Colombier can look back on a very long tradition of settlement. Remains of settlements from the Neolithic and Bronze Ages have been found along the lake shore . The area was also inhabited during the Roman era , and on the site of today's castle there was a spacious Roman villa, which was expanded into a palace-like mansion from the 1st to the 3rd century. A cemetery dates from the time of the Merovingians .

The first written mention of Colombier under the name Columbier goes back to the year 1228. Since the Middle Ages , Colombier formed its own rule, which included the Areuse settlement (now part of Boudry), parts of Bôle and Bevaix and some properties in more distant areas. The lords of Colombier were vassals of the Counts of Neuchâtel. By marriage, the dominion came in 1488 to the de Chauvirey family from Franche-Comté and in 1513 to Johann Jakob von Wattenwyl , who introduced the Reformation . It was not until 1564 that the Counts of Neuchâtel bought the rights to rule. From 1648 Neuchâtel was a principality and from 1707 it was linked to the Kingdom of Prussia through personal union. In 1806 the area was ceded to Napoleon I and came to the Swiss Confederation in the course of the Congress of Vienna in 1815 , whereby the kings of Prussia until the Neuchâtel trade in 1857 also remained princes of Neuchâtel. Colombier was the seat of a mairie until 1832, after which it belonged to the Mairie La Côte until 1848 and since then to the Boudry district.

post Office

The post office was rented in the parish hall from 1912 to 1973 (photo 1950s)

The first traces of an actual mail depot in Colombier go back to 1811 (mail depositing single-line bar stamp in gray, black and red). From 1836 there was an official post office (with a double-circle stamp), i.e. more than 10 years before the Swiss Post was founded. Due to the development, it received the status of a second class post office in 1894. From its opening until 1912, the post office was located on Bahnhofstrasse, then until 1951 (from 1925 as a post office) in the parish hall, which rented premises to the postal administration. Although this central location was ideal, it will soon be necessary to look for a new location due to the lack of space. After several unsuccessful attempts, the post office bought a house on rue du Collège. However, this location soon proved to be problematic as various conflicts arose over the use of the premises. Therefore, a few years later, new discussions started with the community about the construction of a new building. Due to financial problems, the proposal of the postman at the time, Maurice Perdrizat, was accepted to build a new building which, in addition to the post office, also includes 17 condominiums. After two years of construction, the new post office on Rue du Verger was inaugurated in April 1973: it occupies an area of ​​600 m² (5 counters and 176 post boxes). The current post office (2019) is still at the same location and has letter, parcel and payment services.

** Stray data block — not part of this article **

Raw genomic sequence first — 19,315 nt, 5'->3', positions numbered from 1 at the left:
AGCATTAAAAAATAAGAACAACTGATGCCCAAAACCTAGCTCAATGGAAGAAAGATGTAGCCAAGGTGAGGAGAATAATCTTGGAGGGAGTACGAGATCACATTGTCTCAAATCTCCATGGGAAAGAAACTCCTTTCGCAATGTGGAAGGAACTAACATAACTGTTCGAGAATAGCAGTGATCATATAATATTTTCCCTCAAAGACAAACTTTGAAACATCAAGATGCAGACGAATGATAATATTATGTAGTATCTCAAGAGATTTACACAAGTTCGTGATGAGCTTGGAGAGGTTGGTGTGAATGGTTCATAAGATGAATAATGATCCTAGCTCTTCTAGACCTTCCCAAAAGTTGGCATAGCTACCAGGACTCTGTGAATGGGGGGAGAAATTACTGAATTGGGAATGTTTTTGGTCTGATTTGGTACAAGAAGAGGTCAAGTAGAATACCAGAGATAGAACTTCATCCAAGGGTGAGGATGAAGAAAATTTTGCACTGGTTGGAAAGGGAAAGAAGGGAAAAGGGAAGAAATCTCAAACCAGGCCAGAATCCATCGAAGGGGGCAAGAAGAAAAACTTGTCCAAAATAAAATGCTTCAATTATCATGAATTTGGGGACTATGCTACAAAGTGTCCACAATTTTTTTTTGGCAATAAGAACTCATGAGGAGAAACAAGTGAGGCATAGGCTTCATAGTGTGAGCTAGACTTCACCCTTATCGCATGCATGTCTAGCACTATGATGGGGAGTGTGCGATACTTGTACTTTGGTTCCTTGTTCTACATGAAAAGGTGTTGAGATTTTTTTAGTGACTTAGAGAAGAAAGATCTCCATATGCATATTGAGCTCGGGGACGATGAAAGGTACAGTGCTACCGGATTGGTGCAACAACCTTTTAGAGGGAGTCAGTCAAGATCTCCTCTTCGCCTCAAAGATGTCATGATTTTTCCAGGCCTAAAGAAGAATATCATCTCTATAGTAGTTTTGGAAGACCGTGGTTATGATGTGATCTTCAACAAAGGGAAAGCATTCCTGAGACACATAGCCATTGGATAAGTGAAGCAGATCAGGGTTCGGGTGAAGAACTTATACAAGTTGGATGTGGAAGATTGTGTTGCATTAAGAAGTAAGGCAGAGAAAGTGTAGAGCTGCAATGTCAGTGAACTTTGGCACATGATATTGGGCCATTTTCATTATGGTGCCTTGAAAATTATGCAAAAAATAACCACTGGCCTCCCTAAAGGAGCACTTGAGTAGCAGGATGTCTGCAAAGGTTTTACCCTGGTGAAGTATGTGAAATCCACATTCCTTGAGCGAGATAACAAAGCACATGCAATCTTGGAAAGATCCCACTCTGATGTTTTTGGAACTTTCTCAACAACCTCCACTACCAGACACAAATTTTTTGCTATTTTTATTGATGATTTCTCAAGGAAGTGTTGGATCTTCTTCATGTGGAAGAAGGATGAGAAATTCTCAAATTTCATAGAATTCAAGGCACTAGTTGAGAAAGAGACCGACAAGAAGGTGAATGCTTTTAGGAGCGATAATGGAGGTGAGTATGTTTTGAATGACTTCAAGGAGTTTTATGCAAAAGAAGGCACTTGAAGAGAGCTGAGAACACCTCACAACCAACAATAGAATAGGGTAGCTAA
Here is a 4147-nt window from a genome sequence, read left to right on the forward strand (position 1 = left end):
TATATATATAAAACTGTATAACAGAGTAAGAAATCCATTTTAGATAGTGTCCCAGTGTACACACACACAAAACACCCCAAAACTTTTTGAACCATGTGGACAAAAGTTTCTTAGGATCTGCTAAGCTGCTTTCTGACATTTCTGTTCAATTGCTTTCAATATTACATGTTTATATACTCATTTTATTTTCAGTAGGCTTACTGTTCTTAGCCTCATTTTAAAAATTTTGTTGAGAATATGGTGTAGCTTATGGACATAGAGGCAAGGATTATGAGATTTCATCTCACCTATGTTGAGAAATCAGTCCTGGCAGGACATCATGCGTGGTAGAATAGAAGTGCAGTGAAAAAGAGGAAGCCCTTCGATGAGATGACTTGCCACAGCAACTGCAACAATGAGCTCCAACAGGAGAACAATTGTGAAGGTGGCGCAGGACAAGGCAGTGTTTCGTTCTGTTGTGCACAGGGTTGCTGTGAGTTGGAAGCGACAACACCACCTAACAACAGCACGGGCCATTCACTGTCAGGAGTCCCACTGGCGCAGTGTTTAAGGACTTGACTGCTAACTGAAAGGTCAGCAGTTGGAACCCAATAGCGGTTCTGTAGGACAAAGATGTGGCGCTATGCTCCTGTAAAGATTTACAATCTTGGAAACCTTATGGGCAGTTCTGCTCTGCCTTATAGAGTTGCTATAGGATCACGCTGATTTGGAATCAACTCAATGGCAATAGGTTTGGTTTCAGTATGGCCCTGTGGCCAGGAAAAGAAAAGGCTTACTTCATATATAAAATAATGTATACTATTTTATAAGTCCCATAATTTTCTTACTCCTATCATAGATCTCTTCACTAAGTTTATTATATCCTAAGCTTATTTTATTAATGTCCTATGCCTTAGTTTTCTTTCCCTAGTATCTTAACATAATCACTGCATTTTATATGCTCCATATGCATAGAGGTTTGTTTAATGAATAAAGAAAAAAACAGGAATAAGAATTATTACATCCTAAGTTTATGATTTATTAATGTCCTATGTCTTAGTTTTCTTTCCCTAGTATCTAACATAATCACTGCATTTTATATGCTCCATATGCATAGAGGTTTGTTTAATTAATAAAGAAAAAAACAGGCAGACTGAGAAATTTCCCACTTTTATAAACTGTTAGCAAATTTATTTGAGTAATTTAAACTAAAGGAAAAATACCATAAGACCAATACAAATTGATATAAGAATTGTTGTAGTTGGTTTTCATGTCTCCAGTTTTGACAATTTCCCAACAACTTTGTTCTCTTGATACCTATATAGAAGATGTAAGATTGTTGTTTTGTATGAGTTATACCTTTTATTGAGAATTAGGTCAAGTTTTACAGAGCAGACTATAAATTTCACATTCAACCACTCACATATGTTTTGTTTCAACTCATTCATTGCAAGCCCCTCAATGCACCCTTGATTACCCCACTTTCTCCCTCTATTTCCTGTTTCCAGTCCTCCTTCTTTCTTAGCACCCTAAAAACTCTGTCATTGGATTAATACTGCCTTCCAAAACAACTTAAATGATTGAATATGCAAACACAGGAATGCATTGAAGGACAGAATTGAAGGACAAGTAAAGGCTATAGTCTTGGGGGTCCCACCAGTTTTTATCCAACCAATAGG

A first castle was probably built in the 11th to 13th centuries. Today's palace complex shows buildings of different ages and styles. The oldest part is the southeast corner with buildings in Gothic styles that were built in the 15th and 16th centuries. The entrance tower dates from 1543. There were further redesigns in the 17th and 19th centuries, when the castle courtyard served as a parade and parade ground. In the 18th century it served as George Keith's summer palace . From 1824 barracks were set up in the castle and in the surrounding buildings , which still exist today and houses the Infantry Officers School 1 and the Infantry Recruit School 5. Today the castle also houses a military museum and an indienne museum. The two large halls of the old castle wing, the armory and the knight's hall, house two monumental painting cycles by the Neuchâtel painter Charles L'Eplattenier . Another unexecuted mural draft by the same painter is kept in an officers' office at the same location.

The reformed church is a classicist building from 1828–1829. Numerous town houses from the 18th century have been preserved in the old town center. Le Pontet is a manor house that was built in the 17th century. The writer Isabelle de Charrière lived there in the 18th century . Other important country houses in the vicinity include Vaudijon (built 1800–1807 in Empire style), Le Bied, La Mairesse, Cottendart and Sombacour.


Web links

Commons : Colombier  - collection of images, videos and audio files

Individual evidence

  1. Nicolas Pépin, Colombier NE (Boudry) in: Dictionnaire toponymique des communes suisses - Lexicon of Swiss community names - Dizionario toponomastico dei comuni svizzeri (DTS | LSG) , Center de dialectologie, Université de Neuchâtel, Verlag Huber, Frauenfeld / Stuttgart / Vienna 2005 , ISBN 3-7193-1308-5 and Éditions Payot, Lausanne 2005, ISBN 2-601-03336-3 , p. 254.
  2. ↑ Platoon leader and 22 internees death, 72 injured: Paul Winter Schweizer Bahnen under flags, page 26
  3. Walter Moser; The interned Bourbaki soldiers of the French Eastern Army in the city of Solothurn February and March 1871 in Yearbook for Solothurn History Volume 70. Page 384, doi : 10.5169 / seals-325170
  4. Post structures - PTT archive. Retrieved September 1, 2019 .
  5. ^ Pierre-André Delachaux / Aglaja Kempf: Yvan Moscatelli. In: Sikart (status: 2006) , accessed January 22, 2016.